Our observations were made with the mid-infrared camera, ISOCAM (Cesarsky C. et al. 1996). The telescope was pointed toward J2000 coordinates 00h45m32.5s, -73o18´46.3" on 5 July 1996. We used the 12" pixel-field-of-view lens, for which only the central of the detector is illuminated. A first spectrum (July 5, 1996) was obtained by rotating the circular-variable filters (CVF) through the range 16.61 to 5.079 µm. A second spectrum (2 Oct 1997) was obtained by covering the same wavelengths but rotating the CVFs both forward and backward. During the second observation, we also observed a nearby reference position outside the SMC, at J2000 coordinates 00h45m32.5s, -73o18´46.3", to measure the Milky Way emission in the 10.74-11.79 µm range. For all observations, dark current was subtracted from the images using a library dark current image scaled such that it matches the level of the unilluminated edges of our images. The brightness level after dark current subtraction was compared to that expected from an interpolation of the COBE Diffuse Infrared Background Experiment (DIRBE) broad-band observations at 4.9 and 12 µm. At low levels of illumination, the ISOCAM detectors exhibit some transient response, and they take time to stabilize to the true sky brightness level. We applied a transient correction algorithm that takes into account the initial rapid rise of the ISOCAM gain and a single exponential rise thereafter. The transient corrections are only about 10% for wavelengths longer than 6 µm, because the change in brightness as the CVF rotates is small; but at the shortest wavelengths, the correction increases to 60%, because the sky brightness was decreasing more quickly than the ISOCAM detector could stabilize. The images at each wavelength were corrected for zodiacal light, stray light and vignetting by subtracting a special calibration observation of a blank field, scaled by a model spectrum of the zodiacal light that matches the COBE /DIRBE data for the same position and date (Reach et al. 1996a,b). To complement the CVF observations, we also present here a portion of an image made with the ISOCAM through the LW2 filter (5-8.5 µm) on March 13, 1996. This image was reduced using the CAM Interactive Analysis package and aligned to stars in the Palomar Digital Sky Survey.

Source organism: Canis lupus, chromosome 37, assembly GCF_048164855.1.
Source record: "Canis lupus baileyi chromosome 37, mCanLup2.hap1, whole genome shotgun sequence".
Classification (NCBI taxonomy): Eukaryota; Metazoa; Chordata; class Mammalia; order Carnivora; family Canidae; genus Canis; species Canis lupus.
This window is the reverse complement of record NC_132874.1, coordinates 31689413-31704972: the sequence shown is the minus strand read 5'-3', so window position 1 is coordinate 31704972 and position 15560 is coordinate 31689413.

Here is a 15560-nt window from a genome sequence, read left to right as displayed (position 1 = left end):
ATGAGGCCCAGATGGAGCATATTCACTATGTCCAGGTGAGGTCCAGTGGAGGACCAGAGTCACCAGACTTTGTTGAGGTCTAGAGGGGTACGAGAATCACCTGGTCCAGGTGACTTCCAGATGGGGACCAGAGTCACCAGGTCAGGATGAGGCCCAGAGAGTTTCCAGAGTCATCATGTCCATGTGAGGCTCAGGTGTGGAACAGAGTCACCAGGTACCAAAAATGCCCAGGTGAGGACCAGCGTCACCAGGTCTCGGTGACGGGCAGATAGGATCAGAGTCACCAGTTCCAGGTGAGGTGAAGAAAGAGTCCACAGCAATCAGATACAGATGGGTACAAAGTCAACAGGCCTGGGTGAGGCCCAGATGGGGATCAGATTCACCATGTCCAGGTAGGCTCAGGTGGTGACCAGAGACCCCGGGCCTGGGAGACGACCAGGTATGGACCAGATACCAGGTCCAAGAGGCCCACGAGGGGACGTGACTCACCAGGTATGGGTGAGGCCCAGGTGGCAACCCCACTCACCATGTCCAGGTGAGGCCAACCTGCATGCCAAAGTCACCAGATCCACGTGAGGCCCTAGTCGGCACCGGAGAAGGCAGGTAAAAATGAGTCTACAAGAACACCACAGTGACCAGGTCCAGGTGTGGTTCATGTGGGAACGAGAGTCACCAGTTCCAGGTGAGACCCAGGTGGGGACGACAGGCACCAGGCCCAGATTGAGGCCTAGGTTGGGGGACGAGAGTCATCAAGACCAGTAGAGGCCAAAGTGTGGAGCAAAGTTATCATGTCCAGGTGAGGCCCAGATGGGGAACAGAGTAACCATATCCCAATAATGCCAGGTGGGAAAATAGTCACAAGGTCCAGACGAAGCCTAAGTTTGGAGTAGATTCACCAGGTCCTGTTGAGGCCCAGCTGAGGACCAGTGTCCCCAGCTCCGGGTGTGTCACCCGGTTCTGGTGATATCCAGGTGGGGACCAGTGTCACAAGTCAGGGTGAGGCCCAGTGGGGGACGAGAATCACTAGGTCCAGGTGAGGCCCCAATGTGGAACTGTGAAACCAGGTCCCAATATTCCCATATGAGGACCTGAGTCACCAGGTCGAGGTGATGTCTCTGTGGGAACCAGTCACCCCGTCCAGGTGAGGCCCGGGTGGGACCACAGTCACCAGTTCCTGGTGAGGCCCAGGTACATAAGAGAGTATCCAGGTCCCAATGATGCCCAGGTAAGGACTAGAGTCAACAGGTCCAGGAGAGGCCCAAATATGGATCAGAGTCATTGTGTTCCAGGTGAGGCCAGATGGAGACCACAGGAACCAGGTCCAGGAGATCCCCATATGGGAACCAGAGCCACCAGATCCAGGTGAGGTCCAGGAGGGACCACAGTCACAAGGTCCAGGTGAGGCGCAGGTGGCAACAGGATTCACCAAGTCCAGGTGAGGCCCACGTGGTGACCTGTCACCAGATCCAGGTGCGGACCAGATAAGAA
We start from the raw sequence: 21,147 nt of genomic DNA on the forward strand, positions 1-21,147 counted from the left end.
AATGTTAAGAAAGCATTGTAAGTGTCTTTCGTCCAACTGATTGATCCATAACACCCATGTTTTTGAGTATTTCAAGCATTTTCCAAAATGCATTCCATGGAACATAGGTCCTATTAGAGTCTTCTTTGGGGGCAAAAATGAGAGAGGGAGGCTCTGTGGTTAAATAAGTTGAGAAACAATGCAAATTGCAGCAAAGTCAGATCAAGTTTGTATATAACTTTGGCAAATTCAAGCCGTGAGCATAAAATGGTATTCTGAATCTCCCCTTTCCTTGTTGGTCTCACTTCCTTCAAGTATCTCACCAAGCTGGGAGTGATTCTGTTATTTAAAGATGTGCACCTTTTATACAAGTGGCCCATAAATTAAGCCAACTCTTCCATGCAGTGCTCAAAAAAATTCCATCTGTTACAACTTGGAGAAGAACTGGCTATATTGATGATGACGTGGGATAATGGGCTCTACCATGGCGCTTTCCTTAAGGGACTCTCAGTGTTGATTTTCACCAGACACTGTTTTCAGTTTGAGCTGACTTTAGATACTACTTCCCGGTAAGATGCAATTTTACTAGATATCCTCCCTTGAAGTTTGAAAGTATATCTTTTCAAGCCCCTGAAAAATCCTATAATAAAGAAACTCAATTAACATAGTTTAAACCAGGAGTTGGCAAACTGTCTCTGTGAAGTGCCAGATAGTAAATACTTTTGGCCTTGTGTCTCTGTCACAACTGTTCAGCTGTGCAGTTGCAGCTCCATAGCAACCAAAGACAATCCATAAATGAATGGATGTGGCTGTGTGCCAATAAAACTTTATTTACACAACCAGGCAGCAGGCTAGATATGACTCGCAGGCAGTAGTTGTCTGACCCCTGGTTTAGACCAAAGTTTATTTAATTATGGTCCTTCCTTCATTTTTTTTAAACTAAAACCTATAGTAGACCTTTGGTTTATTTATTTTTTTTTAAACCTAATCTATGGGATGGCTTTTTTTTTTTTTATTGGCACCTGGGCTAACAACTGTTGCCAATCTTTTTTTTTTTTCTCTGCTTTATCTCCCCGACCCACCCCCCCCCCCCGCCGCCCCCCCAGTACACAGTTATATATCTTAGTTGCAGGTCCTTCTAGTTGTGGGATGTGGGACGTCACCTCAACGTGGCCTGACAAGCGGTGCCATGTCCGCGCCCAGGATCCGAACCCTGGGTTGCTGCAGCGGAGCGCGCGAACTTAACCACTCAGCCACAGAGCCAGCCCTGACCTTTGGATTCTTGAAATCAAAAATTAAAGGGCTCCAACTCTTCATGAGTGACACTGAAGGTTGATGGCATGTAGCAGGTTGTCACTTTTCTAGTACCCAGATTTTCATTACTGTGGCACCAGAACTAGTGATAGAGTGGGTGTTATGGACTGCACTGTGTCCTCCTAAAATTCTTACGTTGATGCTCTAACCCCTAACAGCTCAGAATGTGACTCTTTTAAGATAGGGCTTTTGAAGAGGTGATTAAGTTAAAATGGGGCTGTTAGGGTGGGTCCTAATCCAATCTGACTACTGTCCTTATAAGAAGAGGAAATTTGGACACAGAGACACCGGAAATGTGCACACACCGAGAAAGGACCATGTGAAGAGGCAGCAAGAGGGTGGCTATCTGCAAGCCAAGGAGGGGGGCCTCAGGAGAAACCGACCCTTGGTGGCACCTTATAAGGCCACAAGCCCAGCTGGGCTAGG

© European Southern Observatory (ESO) 2000
Online publication: October 10, 2000